Cooperative Institute for Research in Environmental Sciences

Charting Colorado’s Vulnerability to Climate Change

Charting Colorado’s Vulnerability to Climate Change

Experts from CIRES, CU Boulder, CSU, NCAR map out key vulnerabilities in agriculture, recreation, public health and more


Sea-level rise may not be not eating away at Colorado’s borders, but climate change exposes other critical vulnerabilities in the state, according to a new report. Rising temperatures will likely take a toll on cattle and crops, for example, and could more often leave junior water rights holders with little water and few options.

The new report, “The Colorado Climate Change Vulnerability Study,” was commissioned by the Colorado Energy Office in accordance with the Colorado Legislature’s HB13-1293. It’s a sector-by-sector analysis of the challenges that state residents and leaders will have to deal with in coming decades. It also details many of the ways Coloradans are already grappling with these issues, and where other strategies may help mitigate risk.

“Vulnerability is not just a question of how climate change will affect resources in the state, it’s also a question of how well Colorado is prepared to deal with changes,” said Eric Gordon, co-lead editor of the report and a researcher with the Western Water Assessment (WWA). WWA is part of the Cooperative Institute for Research in Environmental Sciences (CIRES) at the University of Colorado Boulder, and is funded primarily by NOAA.

“We also know vulnerabilities change over time, as environmental and socio-economic conditions change,” said Dennis Ojima, co-lead editor of the report and a professor in the Ecosystem Science and Sustainability Department at Colorado State University. “It will be important to keep an eye on this changing landscape of vulnerability.”

In the public health sector, Colorado may see more incidents of infectious diseases, the report notes, and the elderly and people living in poverty are especially vulnerable. Climate change impacts on public health are complex and difficult to anticipate, but rising temperatures could mean more frequent episodes of unhealthy air quality and more common heatstroke, West Nile virus, plague and hantavirus.

For perspective, hotter states such as Florida and Arizona are also dealing with the invasion of diseases typically not seen in the continental United States, such as dengue fever.

“Colorado is lucky to avoid certain diseases that affect hotter areas,” Gordon said, “but we are vulnerable to increases in those we already have here, especially West Nile virus."

Temperatures in Colorado have been rising, especially in summer, and that trend is expected to continue, along with increases in the frequency and intensity of heat waves, droughts and wildfire. Public schools in many Front Range cities are vulnerable to these changes, the report notes. Historically, schools in the state have not needed cooling, so many do not have air-conditioned classrooms. “These rising temperatures have exposed a major vulnerability that could potentially be very expensive to address,” the report notes.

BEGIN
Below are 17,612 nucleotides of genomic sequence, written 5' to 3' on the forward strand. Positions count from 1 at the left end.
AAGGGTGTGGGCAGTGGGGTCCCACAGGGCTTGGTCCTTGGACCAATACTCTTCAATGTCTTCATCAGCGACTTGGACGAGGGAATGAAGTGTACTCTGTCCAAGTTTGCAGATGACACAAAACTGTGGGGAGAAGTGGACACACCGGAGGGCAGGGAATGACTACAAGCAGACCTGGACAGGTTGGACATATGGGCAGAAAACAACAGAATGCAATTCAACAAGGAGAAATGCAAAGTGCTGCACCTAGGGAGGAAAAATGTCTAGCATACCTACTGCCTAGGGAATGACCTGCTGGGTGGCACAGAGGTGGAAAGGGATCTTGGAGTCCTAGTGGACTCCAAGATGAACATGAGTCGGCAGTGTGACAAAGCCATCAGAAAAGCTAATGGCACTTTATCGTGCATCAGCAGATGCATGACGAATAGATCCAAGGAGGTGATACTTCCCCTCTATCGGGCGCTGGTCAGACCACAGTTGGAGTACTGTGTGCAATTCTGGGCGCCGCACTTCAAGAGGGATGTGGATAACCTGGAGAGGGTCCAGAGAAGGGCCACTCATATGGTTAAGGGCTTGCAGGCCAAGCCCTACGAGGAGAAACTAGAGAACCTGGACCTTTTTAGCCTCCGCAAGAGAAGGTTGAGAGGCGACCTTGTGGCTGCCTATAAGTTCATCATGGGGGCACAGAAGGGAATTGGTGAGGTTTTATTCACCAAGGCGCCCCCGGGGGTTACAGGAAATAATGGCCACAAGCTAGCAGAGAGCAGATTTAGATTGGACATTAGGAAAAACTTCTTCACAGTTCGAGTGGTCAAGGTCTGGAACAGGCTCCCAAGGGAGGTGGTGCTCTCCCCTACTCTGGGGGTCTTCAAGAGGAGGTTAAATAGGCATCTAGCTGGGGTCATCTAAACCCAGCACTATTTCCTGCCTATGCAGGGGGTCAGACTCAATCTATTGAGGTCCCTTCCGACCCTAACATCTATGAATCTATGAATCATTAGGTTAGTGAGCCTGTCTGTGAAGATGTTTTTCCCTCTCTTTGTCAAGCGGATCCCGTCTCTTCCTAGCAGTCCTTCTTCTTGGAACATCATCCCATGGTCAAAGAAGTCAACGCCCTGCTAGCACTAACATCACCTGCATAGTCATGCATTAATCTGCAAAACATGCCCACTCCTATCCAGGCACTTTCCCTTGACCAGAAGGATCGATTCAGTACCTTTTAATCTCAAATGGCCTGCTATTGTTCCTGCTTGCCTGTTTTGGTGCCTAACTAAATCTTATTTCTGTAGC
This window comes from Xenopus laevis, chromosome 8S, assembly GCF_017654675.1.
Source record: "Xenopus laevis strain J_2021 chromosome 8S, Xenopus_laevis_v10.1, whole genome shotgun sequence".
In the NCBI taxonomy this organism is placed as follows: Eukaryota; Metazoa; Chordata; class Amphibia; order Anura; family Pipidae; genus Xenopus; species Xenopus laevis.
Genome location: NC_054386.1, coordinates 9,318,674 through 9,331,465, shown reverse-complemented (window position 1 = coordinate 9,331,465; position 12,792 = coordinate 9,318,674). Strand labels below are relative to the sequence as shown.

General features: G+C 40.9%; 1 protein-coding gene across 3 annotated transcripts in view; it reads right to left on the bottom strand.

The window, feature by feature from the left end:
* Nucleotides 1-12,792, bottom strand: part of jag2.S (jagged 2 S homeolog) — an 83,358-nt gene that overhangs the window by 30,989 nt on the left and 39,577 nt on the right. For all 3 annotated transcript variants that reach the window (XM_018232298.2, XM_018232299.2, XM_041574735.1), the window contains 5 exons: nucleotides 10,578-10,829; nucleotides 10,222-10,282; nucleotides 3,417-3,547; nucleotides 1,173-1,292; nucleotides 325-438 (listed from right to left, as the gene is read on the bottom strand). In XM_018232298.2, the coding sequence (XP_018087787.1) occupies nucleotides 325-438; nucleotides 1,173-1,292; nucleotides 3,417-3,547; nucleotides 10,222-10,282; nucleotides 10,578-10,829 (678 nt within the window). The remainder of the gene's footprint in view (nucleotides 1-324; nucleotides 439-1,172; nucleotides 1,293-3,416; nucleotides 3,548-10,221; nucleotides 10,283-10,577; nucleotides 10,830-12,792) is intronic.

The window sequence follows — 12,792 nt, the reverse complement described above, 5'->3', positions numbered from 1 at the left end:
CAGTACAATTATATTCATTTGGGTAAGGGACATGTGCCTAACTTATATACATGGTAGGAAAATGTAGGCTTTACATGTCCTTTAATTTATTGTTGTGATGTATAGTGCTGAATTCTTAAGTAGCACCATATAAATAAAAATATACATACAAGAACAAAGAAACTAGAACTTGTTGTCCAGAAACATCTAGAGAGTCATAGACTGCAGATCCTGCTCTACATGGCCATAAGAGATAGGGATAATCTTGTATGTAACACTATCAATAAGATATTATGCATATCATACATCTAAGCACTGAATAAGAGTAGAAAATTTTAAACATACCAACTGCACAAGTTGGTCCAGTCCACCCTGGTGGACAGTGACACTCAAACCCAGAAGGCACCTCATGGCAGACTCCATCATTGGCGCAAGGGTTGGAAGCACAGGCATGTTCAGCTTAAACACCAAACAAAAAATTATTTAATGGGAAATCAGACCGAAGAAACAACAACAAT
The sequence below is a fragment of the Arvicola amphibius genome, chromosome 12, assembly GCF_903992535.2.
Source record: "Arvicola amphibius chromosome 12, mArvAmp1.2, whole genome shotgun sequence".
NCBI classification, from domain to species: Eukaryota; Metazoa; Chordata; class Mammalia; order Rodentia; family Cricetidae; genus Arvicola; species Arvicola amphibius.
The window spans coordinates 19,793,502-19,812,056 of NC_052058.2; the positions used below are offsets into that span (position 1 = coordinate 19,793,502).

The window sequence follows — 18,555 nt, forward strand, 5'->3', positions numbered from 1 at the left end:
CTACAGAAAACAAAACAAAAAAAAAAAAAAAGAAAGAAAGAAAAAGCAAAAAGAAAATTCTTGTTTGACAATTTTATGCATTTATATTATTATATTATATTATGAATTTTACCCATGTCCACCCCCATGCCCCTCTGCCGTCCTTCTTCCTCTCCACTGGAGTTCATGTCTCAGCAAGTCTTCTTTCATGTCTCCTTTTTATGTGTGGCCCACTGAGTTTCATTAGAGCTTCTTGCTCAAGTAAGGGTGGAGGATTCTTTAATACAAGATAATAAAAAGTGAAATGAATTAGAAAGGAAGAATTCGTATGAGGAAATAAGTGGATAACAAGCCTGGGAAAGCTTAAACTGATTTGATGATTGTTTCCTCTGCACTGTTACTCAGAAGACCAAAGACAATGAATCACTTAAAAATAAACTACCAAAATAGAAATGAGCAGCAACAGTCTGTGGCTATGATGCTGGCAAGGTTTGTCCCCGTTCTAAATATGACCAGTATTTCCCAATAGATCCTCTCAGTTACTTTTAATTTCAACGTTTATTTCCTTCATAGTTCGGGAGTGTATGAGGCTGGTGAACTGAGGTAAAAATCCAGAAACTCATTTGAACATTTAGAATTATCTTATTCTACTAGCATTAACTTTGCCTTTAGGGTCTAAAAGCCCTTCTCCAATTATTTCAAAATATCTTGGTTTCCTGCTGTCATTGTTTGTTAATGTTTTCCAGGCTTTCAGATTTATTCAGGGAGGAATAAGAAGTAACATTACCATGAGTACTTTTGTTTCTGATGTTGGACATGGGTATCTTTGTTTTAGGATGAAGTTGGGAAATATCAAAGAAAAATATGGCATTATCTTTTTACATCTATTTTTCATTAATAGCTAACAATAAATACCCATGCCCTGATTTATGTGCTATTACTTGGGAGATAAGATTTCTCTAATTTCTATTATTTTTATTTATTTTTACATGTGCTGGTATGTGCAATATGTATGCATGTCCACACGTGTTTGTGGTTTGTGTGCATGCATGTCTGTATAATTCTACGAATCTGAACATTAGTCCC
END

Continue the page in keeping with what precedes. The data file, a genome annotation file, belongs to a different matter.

“As we assess impacts on various communities, we find that various sectors are affected differently,” Ojima said. “For example, droughts would affect streams and fisheries differently than agricultural or energy producers.”

Among other findings, by sector:

  • Water: The state’s reservoirs can provide some buffering against some expected increases in water demand and decreases in flow, but entities with junior rights or little storage are especially vulnerable to future low flows.
  • Agriculture: Rising temperatures, heat waves and droughts can reduce crop yield and slow cattle weight gain. Colorado farmers and ranchers are already accustomed to large natural swings in weather and climate, but may find it especially challenging to deal with expected changes in water resources.
  • Recreation: Climate projections show that Colorado’s springtime mountain snowpack will likely decline by 2050, with potential impacts on late-season skiing. Spring runoff season may also be earlier and shorter, which could affect rafting. But the recreation industry and some Colorado communities are already making changes that could help them adapt to a warmer future. For example, Telluride ski area now markets itself as Telluride Ski & Golf.
  • Transportation: As temperatures increase, rail speeds must drop to avoid track damage, leaving the freight and passenger rail industries vulnerable to slowdowns or the need for expensive track replacements.

The new, 176-page report is available at on the Western Water Assessment’s website: http://wwa.colorado.edu/climate/co2015vulnerability/. It is a summary of existing available data and research results from the peer-reviewed literature, and was compiled by researchers at the Cooperative Institute for Research in Environmental Sciences (CIRES), the University of Colorado Boulder, the Natural Resource Ecology Laboratory at Colorado State University, the North Central Climate Science Center, and the National Center for Atmospheric Research. Thirty experts from state offices, consulting groups and academia reviewed the report.

CIRES is a partnership of NOAA and the University of Colorado Boulder.

WWA, at CU Boulder, is a NOAA Regional Integrated Sciences & Assessment (RISA) program.

The North Central Climate Science Center is a partnership with the Department of Interior and Colorado State University.

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